Lescaut pretends to be in a rage about his family honor and asks if Des Grieux intends to marry Manon. Des Grieux shows him the letter and Lescaut draws him away to look at it, to allow Bretigny to speak to Manon. He tells her that Des Grieux will be carried off that night and warns her that if she interferes it will mean poverty for both of them, while he can offer her wealth.
Lescaut is apparently pacified by the letter and he and Bretigny depart. Des Grieux goes to post his letter and Manon, who loves him but fears poverty, bids farewell to the apartment where they have been so happy. When Des Grieux returns they begin supper but are interrupted by a knock on the door. Manon changes her mind and tries to stop him answering, but he does so and is taken away.
SCENE 1: The fair at Cours-la-Reine in Paris
There is a milling crowd, buying, selling and enjoying the sights. Guillot, rejected by Pousette, Rosette and Javotte, who have found other friends, plans to take Manon from Bretigny when he learns from him that he has refused Manon's request to bring the opera to her.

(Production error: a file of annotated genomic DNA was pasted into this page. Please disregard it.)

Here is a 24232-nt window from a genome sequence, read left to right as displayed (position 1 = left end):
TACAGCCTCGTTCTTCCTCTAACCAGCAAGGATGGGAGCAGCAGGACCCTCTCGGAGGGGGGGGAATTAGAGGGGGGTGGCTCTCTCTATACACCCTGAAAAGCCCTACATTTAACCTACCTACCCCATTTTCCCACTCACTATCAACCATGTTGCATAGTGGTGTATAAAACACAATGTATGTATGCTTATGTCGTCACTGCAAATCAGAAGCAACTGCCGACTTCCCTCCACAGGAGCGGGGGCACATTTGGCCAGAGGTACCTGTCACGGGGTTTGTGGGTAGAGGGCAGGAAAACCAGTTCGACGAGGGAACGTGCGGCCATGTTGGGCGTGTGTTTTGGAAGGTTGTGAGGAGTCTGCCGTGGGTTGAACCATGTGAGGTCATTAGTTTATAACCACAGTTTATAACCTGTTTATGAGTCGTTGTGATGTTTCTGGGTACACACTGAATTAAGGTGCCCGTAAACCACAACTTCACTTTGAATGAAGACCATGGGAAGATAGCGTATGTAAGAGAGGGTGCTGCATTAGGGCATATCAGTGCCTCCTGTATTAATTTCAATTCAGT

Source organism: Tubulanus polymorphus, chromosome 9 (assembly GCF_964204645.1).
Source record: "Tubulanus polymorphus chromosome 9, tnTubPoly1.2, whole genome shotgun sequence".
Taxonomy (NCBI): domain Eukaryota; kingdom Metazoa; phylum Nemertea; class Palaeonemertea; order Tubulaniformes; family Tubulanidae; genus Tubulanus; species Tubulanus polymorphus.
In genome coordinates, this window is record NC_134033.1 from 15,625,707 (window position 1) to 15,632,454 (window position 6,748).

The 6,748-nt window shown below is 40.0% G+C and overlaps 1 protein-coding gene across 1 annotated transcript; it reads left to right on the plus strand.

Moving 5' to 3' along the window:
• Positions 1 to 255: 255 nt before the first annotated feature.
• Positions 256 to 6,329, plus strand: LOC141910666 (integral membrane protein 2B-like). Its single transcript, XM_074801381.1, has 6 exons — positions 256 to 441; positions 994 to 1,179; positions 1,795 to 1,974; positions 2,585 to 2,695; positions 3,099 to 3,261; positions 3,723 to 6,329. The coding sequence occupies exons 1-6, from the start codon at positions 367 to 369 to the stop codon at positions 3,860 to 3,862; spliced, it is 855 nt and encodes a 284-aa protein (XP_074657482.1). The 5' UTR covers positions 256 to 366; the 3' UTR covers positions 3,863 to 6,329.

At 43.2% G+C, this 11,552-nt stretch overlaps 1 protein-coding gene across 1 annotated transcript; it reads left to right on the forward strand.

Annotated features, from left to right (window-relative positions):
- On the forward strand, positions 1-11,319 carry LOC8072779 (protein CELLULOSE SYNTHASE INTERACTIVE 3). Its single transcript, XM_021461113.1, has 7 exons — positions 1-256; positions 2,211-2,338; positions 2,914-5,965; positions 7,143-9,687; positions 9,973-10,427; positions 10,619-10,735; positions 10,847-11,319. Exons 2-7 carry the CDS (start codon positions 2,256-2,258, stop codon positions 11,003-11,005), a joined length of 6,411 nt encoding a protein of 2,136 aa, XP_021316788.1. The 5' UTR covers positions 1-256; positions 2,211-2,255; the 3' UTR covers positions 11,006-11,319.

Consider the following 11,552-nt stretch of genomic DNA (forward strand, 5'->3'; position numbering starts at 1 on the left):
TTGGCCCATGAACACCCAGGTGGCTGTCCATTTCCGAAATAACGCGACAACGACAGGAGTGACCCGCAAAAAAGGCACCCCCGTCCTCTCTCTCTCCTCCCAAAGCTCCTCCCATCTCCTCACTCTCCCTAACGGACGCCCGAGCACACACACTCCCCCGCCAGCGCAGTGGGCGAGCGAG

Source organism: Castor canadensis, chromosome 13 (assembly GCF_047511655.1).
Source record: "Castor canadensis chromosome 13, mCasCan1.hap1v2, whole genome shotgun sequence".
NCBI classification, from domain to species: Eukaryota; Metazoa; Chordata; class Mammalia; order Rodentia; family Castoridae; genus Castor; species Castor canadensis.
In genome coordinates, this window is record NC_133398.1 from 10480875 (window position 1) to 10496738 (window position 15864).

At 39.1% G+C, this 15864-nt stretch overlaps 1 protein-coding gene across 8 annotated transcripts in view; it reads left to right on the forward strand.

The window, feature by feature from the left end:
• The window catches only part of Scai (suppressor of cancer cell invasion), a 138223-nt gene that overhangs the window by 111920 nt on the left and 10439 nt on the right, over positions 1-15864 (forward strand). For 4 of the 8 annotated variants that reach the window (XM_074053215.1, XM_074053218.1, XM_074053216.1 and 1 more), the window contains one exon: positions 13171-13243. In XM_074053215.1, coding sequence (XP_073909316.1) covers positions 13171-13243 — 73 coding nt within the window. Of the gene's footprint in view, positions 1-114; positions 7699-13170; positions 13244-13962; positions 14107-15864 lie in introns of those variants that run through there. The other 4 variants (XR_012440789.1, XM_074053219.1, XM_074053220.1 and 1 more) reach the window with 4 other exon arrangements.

Manon rejoices in the luxury which now surrounds her. She leaves Bretigny to make some purchases but returns in time to overhear a conversation between him and the Count Des Grieux, the father of her lover. She learns that he is about to take holy orders and will preach that very evening. Sending Bretigny off on an errand, she approaches the count. Without identifying herself (though he does know who she is as Bretigny has pointed her out), she asks if his son had been grieved at parting from his mistress. The count tells her how much his son suffered and advises her to do the wise thing and forget him.
Guillot triumphantly announces the arrival of the opera, but their performance is virtually ignored by Manon, whose mind is distracted. To the surprise of her cousin, to whom she confides her intention, she sets off for the seminary of Saint Sulpice.
SCENE 2: The parlor of the seminary of Saint Sulpice